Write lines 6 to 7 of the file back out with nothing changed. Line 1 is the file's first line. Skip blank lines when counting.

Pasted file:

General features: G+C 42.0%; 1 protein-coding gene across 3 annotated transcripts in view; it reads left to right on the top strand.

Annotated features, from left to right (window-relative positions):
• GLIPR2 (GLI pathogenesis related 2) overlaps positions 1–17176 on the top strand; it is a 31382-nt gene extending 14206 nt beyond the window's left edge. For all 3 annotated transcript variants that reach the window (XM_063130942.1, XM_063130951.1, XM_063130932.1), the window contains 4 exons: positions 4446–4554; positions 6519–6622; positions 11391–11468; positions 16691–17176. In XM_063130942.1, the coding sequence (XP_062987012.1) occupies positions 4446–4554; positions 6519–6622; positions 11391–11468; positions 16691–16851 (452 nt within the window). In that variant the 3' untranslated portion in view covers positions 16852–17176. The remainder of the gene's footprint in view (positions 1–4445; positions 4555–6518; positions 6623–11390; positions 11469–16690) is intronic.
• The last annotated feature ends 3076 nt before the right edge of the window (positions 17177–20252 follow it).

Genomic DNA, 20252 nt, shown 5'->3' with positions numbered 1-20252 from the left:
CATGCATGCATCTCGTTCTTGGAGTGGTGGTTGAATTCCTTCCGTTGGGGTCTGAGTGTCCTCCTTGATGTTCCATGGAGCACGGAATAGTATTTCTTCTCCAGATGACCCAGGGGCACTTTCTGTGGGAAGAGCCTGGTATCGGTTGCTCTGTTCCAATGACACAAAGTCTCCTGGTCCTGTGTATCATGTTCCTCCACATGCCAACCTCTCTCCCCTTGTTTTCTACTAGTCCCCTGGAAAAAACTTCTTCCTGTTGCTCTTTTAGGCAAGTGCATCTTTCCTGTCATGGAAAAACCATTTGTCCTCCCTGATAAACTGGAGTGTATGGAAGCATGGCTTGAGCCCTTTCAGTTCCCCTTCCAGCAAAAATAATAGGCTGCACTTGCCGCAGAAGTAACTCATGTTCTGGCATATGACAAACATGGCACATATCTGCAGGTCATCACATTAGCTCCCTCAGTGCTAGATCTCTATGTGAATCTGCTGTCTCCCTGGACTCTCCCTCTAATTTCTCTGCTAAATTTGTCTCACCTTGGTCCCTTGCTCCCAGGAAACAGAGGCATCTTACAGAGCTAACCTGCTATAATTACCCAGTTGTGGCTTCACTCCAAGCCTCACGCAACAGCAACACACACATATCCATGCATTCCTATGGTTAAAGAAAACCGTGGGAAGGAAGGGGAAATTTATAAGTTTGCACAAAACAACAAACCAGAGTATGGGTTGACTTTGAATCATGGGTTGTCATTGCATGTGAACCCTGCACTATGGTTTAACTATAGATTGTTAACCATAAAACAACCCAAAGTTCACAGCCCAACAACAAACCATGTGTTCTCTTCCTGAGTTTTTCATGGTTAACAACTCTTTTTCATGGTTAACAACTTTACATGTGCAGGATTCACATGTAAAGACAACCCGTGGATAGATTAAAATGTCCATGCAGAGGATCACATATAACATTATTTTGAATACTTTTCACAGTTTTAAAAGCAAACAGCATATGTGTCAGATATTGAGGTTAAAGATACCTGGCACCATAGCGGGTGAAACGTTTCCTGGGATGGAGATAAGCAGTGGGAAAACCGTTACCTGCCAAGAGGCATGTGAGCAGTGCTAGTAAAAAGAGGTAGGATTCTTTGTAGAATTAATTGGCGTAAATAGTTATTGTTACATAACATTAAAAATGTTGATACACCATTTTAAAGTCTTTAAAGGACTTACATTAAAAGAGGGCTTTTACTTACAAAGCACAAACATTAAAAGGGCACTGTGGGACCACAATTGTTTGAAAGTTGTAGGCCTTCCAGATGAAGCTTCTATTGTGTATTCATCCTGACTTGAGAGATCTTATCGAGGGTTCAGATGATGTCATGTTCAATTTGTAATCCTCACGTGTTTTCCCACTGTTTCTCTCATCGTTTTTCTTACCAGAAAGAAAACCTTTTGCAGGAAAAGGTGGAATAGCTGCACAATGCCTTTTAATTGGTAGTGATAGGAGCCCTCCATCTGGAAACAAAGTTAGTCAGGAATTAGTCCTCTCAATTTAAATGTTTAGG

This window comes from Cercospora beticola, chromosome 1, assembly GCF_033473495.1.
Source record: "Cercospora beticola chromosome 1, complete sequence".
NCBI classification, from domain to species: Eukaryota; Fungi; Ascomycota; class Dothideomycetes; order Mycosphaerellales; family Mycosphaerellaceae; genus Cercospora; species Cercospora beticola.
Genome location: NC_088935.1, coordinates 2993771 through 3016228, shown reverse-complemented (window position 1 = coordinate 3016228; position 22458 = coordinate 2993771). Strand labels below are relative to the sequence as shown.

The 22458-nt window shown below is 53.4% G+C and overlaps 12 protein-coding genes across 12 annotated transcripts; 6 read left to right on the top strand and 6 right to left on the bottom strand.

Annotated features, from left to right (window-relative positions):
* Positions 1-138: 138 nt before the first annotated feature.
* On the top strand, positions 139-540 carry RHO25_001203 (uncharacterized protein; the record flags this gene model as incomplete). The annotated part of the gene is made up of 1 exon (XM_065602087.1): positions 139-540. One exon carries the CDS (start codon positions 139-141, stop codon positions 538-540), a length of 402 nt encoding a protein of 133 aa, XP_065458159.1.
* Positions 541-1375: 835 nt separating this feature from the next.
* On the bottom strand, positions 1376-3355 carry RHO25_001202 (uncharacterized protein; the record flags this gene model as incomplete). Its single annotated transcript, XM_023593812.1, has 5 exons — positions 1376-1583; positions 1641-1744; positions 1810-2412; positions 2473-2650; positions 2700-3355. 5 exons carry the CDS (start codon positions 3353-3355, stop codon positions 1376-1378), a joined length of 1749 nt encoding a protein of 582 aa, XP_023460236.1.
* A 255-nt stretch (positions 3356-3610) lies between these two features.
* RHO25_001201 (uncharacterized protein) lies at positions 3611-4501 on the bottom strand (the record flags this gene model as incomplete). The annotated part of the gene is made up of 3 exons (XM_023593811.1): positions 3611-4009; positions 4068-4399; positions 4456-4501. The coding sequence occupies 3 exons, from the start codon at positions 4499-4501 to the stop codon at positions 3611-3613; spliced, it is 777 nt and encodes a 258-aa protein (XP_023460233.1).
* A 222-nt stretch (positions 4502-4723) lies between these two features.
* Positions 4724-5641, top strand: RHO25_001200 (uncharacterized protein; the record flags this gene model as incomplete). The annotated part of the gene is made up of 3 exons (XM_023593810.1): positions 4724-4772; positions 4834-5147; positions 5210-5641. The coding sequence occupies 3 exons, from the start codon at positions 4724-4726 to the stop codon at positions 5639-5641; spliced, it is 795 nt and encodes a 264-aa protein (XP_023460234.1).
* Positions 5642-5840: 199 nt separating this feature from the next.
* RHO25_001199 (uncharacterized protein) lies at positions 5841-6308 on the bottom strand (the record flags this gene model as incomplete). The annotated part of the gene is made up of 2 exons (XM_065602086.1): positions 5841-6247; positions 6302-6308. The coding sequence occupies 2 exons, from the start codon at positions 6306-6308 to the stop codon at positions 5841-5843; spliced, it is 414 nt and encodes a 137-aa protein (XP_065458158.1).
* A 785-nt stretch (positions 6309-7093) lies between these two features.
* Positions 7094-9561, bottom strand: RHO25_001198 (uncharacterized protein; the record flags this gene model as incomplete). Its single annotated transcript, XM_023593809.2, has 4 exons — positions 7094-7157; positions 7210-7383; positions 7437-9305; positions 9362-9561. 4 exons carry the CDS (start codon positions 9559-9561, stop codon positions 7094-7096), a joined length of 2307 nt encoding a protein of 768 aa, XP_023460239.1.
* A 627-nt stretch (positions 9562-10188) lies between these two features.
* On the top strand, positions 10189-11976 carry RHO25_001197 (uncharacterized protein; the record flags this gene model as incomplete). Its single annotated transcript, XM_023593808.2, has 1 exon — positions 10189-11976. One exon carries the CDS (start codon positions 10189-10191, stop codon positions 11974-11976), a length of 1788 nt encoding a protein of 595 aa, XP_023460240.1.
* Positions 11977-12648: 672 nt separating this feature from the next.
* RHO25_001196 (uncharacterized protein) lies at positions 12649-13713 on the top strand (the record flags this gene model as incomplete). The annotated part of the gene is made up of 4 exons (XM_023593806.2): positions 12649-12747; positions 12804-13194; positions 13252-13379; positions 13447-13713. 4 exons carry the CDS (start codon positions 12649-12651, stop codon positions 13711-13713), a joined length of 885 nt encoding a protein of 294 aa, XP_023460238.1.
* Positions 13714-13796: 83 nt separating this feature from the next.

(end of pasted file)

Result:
CATGCATGCATCTCGTTCTTGGAGTGGTGGTTGAATTCCTTCCGTTGGGGTCTGAGTGTCCTCCTTGATGTTCCATGGAGCACGGAATAGTATTTCTTCTCCAGATGACCCAGGGGCACTTTCTGTGGGAAGAGCCTGGTATCGGTTGCTCTGTTCCAATGACACAAAGTCTCCTGGTCCTGTGTATCATGTTCCTCCACATGCCAACCTCTCTCCCCTTGTTTTCTACTAGTCCCCTGGAAAAAACTTCTTCCTGTTGCTCTTTTAGGCAAGTGCATCTTTCCTGTCATGGAAAAACCATTTGTCCTCCCTGATAAACTGGAGTGTATGGAAGCATGGCTTGAGCCCTTTCAGTTCCCCTTCCAGCAAAAATAATAGGCTGCACTTGCCGCAGAAGTAACTCATGTTCTGGCATATGACAAACATGGCACATATCTGCAGGTCATCACATTAGCTCCCTCAGTGCTAGATCTCTATGTGAATCTGCTGTCTCCCTGGACTCTCCCTCTAATTTCTCTGCTAAATTTGTCTCACCTTGGTCCCTTGCTCCCAGGAAACAGAGGCATCTTACAGAGCTAACCTGCTATAATTACCCAGTTGTGGCTTCACTCCAAGCCTCACGCAACAGCAACACACACATATCCATGCATTCCTATGGTTAAAGAAAACCGTGGGAAGGAAGGGGAAATTTATAAGTTTGCACAAAACAACAAACCAGAGTATGGGTTGACTTTGAATCATGGGTTGTCATTGCATGTGAACCCTGCACTATGGTTTAACTATAGATTGTTAACCATAAAACAACCCAAAGTTCACAGCCCAACAACAAACCATGTGTTCTCTTCCTGAGTTTTTCATGGTTAACAACTCTTTTTCATGGTTAACAACTTTACATGTGCAGGATTCACATGTAAAGACAACCCGTGGATAGATTAAAATGTCCATGCAGAGGATCACATATAACATTATTTTGAATACTTTTCACAGTTTTAAAAGCAAACAGCATATGTGTCAGATATTGAGGTTAAAGATACCTGGCACCATAGCGGGTGAAACGTTTCCTGGGATGGAGATAAGCAGTGGGAAAACCGTTACCTGCCAAGAGGCATGTGAGCAGTGCTAGTAAAAAGAGGTAGGATTCTTTGTAGAATTAATTGGCGTAAATAGTTATTGTTACATAACATTAAAAATGTTGATACACCATTTTAAAGTCTTTAAAGGACTTACATTAAAAGAGGGCTTTTACTTACAAAGCACAAACATTAAAAGGGCACTGTGGGACCACAATTGTTTGAAAGTTGTAGGCCTTCCAGATGAAGCTTCTATTGTGTATTCATCCTGACTTGAGAGATCTTATCGAGGGTTCAGATGATGTCATGTTCAATTTGTAATCCTCACGTGTTTTCCCACTGTTTCTCTCATCGTTTTTCTTACCAGAAAGAAAACCTTTTGCAGGAAAAGGTGGAATAGCTGCACAATGCCTTTTAATTGGTAGTGATAGGAGCCCTCCATCTGGAAACAAAGTTAGTCAGGAATTAGTCCTCTCAATTTAAATGTTTAGG

This window comes from Cercospora beticola, chromosome 1, assembly GCF_033473495.1.